By Philip Pearce

THEATER ON THE MONTEREY PENINSULA says a regretful farewell to the gifted and resilient Gary Bolen with his exciting new MPC Theatre Company production of the Andrew Lloyd Webber and Tim Rice blockbuster musical Evita.

Theater groups all around the bay have faced a post-millennial surge of funding cuts and bureaucratic contempt for the arts, but few if any to the extent that Bolen and MPC Theater Arts have faced them since he took over from Peter DeBono in 2013. Yet Bolen and the department have come up with a succession of shows so impressive they suggest that art (like religion) possibly flourishes under persecution!  We’ve had such winners as the celebrated Les Miserables, a memorable Oklahoma! and a less lauded but equally wonderful little gem called Almost, MaineEvita is a worthy successor to those and other fine MPC shows directed by Gary Bolen.

I’ve experienced a fair amount of Andrew Lloyd Webber in my time, but oddly enough, that has not included Evita. So, for me, the forty-year-old script and score and their new embodiment on the Morgan Stock Stage came across as a fresh discovery. The show has pace and precision and a darkly ironic cutting edge. It encourages me in my belief that Lloyd Webber is at his best not in the soaring hydraulics of Phantom or Sunset Boulevard or Starlight Express, but in trenchant musical explorations of 20th century themes with scenery that exists for the sake of the story instead of vice versa. Whether in tandem with Rice or later collaborators like Ben Elton and Christopher Hampton, he shows a gift for social and political comment using metaphors made from familiar but dramatic homegrown ingredients. In The Beautiful Game (2009) the Irish Protestant-Catholic conflict is seen in terms of a Dublin schoolboy soccer team coached by a Catholic priest. In Stephen Ward (2013) a disgraced 1950s Tory politician most of the audience would never have heard of is introduced musically through the lips of his motionless figure in an existing lineup of waxworks in Madame Tousseau’s Museum on Baker Street.

Evita has that kind of pointed urgency. It’s told in a succession of set piece chapters covering the meteoric rise and pathetic decline of Eva Peron as an adored icon of the 1940s Argentine political scene. With no spoken dialogue, the play’s music and recitative make heavy demands on its singer/actors and the MPC cast have the projection and flexibility to meet the challenge.

The celebrated Che Guevera serves as a guide in and around the intricacies of the plot. Rob Devlin gives a powerful performance as the sardonic revolutionary who sees through the surrounding chicanery in a way that sometimes gets him beaten up and hauled off by the political and military authorities he is pillorying. He casts his eye on the subtext of numbers like “Good Night and Thank You,“ where a succession of Eva Duarte’s pre-Peron one-night stands and short-term lovers are dumped through her doorway like pieces of soiled laundry.

Juan Peron’s rise to power is presented in a deliciously comic game of musical chairs played by Peron and five other Argentine generals. It’s the kind of show you need to watch carefully just to catch the ironies in something as familiar as “Don’t Cry for me, Argentina,” with its closing assurance that Eva’s winsome singing of the number guarantees that Every Word is True.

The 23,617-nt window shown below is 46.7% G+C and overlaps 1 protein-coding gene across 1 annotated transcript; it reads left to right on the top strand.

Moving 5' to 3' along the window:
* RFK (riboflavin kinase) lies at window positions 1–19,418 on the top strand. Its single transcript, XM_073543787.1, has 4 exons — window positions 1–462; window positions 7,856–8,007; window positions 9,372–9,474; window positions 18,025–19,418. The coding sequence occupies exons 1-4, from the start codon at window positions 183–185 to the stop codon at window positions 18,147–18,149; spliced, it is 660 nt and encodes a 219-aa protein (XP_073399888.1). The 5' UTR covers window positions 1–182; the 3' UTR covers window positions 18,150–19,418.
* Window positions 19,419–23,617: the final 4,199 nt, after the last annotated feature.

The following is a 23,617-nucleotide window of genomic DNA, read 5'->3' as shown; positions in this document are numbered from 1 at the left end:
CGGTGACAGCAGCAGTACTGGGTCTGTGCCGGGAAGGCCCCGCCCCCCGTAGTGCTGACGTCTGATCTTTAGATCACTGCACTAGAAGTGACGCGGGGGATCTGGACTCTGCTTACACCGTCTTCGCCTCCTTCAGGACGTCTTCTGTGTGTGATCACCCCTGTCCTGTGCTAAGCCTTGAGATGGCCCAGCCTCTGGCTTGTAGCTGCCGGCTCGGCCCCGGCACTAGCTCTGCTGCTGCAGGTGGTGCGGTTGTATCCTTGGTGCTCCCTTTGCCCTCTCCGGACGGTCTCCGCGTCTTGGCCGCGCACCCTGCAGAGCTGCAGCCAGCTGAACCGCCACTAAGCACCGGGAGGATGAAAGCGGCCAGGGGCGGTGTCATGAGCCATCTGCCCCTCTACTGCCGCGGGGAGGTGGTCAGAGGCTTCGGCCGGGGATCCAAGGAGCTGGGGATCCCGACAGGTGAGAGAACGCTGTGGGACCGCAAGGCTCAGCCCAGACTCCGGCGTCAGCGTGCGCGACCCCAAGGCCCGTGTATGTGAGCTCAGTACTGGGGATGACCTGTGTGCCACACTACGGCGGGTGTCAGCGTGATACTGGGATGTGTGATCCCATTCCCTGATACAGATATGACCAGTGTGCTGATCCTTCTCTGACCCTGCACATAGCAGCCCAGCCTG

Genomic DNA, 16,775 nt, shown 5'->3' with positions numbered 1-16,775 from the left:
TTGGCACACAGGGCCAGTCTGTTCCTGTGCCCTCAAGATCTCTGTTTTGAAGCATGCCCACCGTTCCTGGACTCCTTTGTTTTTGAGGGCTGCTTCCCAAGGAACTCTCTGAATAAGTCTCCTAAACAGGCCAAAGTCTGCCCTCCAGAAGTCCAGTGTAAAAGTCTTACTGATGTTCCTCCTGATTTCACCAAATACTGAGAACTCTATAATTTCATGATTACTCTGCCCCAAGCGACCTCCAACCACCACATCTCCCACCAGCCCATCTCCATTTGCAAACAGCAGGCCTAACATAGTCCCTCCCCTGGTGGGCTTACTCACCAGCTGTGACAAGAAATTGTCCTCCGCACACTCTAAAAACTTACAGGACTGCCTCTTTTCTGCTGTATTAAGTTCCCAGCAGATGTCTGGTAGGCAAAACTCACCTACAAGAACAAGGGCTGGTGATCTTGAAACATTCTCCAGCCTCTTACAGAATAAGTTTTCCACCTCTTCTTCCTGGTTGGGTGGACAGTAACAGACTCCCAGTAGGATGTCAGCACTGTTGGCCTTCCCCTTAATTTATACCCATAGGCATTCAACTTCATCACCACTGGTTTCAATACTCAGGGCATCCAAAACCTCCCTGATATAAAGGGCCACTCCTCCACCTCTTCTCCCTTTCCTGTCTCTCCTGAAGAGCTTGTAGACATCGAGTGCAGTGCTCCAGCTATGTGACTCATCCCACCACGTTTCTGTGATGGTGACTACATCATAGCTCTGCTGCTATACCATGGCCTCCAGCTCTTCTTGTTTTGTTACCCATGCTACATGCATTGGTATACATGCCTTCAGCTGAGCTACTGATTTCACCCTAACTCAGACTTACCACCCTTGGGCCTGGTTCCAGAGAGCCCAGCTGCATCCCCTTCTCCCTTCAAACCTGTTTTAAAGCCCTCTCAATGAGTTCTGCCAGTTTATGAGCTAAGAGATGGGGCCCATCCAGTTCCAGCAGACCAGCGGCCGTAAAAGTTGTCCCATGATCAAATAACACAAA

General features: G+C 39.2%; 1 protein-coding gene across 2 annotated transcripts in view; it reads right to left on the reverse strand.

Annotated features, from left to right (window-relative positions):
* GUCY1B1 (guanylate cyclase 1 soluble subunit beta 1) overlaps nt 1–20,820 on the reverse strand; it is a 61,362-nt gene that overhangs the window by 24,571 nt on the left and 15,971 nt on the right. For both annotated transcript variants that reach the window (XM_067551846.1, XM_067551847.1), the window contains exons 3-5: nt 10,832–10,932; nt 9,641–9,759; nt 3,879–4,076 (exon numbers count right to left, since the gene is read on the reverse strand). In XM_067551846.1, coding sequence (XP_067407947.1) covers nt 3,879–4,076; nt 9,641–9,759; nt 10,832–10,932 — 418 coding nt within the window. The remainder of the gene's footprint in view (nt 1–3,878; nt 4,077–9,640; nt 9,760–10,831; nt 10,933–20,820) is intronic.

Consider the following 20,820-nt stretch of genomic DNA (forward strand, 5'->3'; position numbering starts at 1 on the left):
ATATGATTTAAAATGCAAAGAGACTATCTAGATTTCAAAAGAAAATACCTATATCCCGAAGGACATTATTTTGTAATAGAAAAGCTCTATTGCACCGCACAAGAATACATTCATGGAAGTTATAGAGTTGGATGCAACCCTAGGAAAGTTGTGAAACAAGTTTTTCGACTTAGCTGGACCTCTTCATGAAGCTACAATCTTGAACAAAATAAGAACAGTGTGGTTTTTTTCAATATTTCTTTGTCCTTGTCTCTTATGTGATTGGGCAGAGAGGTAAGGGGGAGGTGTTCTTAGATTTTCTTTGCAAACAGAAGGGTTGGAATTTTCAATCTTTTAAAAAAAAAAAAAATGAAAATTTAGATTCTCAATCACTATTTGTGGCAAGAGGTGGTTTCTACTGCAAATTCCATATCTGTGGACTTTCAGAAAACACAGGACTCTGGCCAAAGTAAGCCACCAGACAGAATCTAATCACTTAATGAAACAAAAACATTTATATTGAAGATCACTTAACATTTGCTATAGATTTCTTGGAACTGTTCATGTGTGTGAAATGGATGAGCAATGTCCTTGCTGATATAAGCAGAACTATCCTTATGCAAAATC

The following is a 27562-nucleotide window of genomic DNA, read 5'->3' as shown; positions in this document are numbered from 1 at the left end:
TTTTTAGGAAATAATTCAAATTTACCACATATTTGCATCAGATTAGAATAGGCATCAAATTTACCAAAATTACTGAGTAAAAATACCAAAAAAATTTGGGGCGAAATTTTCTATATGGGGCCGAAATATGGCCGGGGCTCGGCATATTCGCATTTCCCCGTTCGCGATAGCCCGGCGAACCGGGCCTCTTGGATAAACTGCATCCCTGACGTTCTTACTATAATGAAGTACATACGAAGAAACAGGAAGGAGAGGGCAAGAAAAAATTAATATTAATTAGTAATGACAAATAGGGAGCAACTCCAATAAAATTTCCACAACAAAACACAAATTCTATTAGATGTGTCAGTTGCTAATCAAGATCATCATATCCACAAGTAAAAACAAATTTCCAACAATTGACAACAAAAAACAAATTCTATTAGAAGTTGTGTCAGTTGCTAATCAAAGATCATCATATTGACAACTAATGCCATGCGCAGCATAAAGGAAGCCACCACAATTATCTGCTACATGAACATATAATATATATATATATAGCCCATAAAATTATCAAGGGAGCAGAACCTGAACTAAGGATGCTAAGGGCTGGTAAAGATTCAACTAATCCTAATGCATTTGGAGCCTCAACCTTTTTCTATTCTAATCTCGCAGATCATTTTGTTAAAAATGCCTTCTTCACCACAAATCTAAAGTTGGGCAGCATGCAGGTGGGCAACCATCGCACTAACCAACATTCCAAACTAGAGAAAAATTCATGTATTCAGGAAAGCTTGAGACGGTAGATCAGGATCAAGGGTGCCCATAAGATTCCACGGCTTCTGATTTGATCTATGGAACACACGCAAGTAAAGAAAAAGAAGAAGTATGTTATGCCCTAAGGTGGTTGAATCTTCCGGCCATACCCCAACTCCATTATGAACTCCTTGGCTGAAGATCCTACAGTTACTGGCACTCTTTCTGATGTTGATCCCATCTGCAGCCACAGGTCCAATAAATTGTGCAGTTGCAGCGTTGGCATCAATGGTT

As Eva Duarte Peron, Lara Fern Devlin does full justice to the demanding role of a ruthlessly ambitious working class actress turned dictator. She gives a clear and layered performance, dances well and has a vocal range that effortlessly moves from Evita’s moments of phony histrionic shyness to the icy cruelty with which she gets rid of the nameless woman (a touching if occasionally inaudible Bri Slama) who has dared to precede her in Juan Peron’s bed and attentions.

John Daniel, who used to specialize in amiable boy-next-door heroes, makes a convincingly ruthless and well-sung Juan Peron, and Michael Blackburn is an appropriately pretentious night club pop idol named Magaldi, whom Eva picks up and discards on her way to the top.

As always, Bolen’s direction of a big ensemble with a lot to do is clear and visually strong.  Set designer Doug Ridgeway’s single tiled archway provides a shifting backdrop for wheeled in scene units and for the arresting, often mechanistic arrangement and movement of characters. The ensemble shift swiftly and excitingly from military to political to aristocratic social groups interacting with the Perons in their struggle for power. Jake Ottone, Madalena Tourke and Grace Woods of All Saints Day School even provide a brief chorus of middle school innocence as three duped but adoring Argentine school children singing the praises of “Santa Evita.”

Susan Cable’s choreography has the kind of explosive speed and crunch and wit you associate with West Side Story. She confided to me during the intermission that it was the first time she’s had to train dancers to a recorded tape instead of a pit orchestra. I assured her she and the dancers had done an impressive job.

Evita drew a nearly full house on its Thursday preview. It continues Thursdays, Fridays and Saturdays at 7:30 and Sundays at 2 through July 31st.